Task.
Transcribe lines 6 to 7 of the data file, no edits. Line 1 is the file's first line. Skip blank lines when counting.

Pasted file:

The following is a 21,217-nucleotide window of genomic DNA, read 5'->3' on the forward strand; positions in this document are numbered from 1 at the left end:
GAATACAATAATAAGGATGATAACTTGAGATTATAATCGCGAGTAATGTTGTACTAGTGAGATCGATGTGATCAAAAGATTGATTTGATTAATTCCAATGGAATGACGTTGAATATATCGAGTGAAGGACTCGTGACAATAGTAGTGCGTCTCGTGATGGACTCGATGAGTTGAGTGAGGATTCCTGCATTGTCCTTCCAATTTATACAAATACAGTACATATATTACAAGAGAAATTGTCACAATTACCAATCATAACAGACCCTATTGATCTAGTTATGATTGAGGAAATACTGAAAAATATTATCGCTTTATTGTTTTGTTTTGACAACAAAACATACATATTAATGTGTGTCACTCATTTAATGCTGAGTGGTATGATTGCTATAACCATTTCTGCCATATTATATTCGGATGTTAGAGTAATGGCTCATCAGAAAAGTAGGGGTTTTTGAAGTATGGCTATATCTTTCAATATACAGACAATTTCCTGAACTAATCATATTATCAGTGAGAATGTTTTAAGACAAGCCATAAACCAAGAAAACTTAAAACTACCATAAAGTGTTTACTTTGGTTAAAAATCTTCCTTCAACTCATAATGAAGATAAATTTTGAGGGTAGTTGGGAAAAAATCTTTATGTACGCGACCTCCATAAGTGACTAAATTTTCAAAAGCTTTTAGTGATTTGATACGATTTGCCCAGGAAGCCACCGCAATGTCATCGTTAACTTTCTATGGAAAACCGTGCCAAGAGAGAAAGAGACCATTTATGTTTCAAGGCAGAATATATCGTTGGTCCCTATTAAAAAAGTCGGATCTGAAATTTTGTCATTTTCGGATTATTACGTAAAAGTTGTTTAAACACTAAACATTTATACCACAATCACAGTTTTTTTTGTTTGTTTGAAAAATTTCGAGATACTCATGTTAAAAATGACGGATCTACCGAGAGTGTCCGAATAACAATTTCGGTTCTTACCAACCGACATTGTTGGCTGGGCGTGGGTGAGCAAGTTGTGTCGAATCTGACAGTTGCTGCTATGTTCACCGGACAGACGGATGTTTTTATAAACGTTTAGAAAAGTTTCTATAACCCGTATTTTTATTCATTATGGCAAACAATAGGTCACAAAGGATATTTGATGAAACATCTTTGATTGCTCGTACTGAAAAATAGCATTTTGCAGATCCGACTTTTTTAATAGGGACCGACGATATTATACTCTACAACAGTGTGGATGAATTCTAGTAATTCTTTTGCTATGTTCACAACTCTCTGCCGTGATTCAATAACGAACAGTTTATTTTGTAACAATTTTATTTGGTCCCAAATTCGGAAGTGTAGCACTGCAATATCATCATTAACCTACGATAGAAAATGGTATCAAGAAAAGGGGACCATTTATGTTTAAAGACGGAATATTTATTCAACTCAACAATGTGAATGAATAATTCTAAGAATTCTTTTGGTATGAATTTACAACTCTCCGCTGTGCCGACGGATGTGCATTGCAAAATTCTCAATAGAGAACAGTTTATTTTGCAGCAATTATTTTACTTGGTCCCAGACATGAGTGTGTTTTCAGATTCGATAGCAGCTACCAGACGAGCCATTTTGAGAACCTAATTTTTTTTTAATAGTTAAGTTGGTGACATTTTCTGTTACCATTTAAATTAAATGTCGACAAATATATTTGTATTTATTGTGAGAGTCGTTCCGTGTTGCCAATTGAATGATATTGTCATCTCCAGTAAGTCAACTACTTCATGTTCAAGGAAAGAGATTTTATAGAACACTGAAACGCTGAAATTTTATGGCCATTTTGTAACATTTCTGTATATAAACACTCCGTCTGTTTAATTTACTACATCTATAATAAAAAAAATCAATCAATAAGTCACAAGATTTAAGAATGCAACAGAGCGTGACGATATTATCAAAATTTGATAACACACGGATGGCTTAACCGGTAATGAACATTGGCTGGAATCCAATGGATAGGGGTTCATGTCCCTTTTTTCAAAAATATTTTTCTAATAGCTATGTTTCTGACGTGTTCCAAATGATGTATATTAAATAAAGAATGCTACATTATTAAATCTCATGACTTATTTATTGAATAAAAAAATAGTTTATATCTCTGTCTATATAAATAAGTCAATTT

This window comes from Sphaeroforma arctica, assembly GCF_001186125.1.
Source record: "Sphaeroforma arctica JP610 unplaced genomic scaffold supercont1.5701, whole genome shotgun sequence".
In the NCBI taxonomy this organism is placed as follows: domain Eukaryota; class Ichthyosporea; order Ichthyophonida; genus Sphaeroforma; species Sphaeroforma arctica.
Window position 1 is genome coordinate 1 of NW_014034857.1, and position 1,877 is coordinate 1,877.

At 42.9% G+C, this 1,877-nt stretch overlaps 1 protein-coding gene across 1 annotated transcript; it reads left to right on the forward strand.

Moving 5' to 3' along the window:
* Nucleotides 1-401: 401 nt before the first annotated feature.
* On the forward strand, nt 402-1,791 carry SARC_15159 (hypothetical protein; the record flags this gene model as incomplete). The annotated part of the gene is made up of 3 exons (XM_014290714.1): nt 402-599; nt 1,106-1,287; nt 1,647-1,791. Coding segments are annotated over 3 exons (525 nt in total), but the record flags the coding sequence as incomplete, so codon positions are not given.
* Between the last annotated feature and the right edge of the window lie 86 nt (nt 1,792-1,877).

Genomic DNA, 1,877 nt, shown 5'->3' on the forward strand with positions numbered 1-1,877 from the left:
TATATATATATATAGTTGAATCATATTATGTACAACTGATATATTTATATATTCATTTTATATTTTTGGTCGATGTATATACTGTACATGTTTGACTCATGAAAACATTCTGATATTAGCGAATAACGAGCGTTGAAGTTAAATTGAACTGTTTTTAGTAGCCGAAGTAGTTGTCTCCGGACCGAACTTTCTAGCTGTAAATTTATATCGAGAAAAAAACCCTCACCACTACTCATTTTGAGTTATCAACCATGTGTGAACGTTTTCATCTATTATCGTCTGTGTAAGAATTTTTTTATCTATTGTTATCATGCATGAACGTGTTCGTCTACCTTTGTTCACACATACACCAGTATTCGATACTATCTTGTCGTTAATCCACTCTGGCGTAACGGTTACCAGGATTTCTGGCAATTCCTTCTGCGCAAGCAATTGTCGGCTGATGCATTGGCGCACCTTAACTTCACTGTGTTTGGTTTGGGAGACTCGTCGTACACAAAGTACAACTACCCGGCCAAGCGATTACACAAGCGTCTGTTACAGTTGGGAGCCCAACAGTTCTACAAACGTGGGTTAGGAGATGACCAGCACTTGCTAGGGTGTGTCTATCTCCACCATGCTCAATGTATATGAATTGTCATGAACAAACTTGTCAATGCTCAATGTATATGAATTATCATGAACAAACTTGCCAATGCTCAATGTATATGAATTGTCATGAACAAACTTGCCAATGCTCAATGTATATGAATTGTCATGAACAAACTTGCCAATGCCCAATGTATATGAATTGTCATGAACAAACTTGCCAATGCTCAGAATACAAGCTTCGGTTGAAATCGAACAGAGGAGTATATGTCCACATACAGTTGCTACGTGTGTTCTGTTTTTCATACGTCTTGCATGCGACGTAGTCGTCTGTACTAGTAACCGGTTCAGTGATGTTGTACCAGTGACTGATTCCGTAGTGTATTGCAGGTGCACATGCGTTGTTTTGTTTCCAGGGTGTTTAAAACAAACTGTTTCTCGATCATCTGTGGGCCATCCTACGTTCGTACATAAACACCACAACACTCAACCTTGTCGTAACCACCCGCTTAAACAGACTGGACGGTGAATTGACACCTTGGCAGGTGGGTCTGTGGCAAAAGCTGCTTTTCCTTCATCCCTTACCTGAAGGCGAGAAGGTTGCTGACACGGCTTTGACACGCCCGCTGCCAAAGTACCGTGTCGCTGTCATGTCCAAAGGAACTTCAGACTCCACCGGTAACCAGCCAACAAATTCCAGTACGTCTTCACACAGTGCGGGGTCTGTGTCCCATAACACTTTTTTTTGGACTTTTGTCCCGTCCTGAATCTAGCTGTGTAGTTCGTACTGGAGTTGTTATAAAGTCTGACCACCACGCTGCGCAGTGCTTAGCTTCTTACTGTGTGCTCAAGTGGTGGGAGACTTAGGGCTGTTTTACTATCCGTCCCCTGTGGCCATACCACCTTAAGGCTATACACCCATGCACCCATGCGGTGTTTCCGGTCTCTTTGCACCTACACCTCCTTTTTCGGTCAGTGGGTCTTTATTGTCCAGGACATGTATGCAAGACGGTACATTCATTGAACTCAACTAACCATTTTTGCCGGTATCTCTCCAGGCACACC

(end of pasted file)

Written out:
Window position 1 is genome coordinate 1 of NW_014034857.1, and position 1,877 is coordinate 1,877.

At 42.9% G+C, this 1,877-nt stretch overlaps 1 protein-coding gene across 1 annotated transcript; it reads left to right on the forward strand.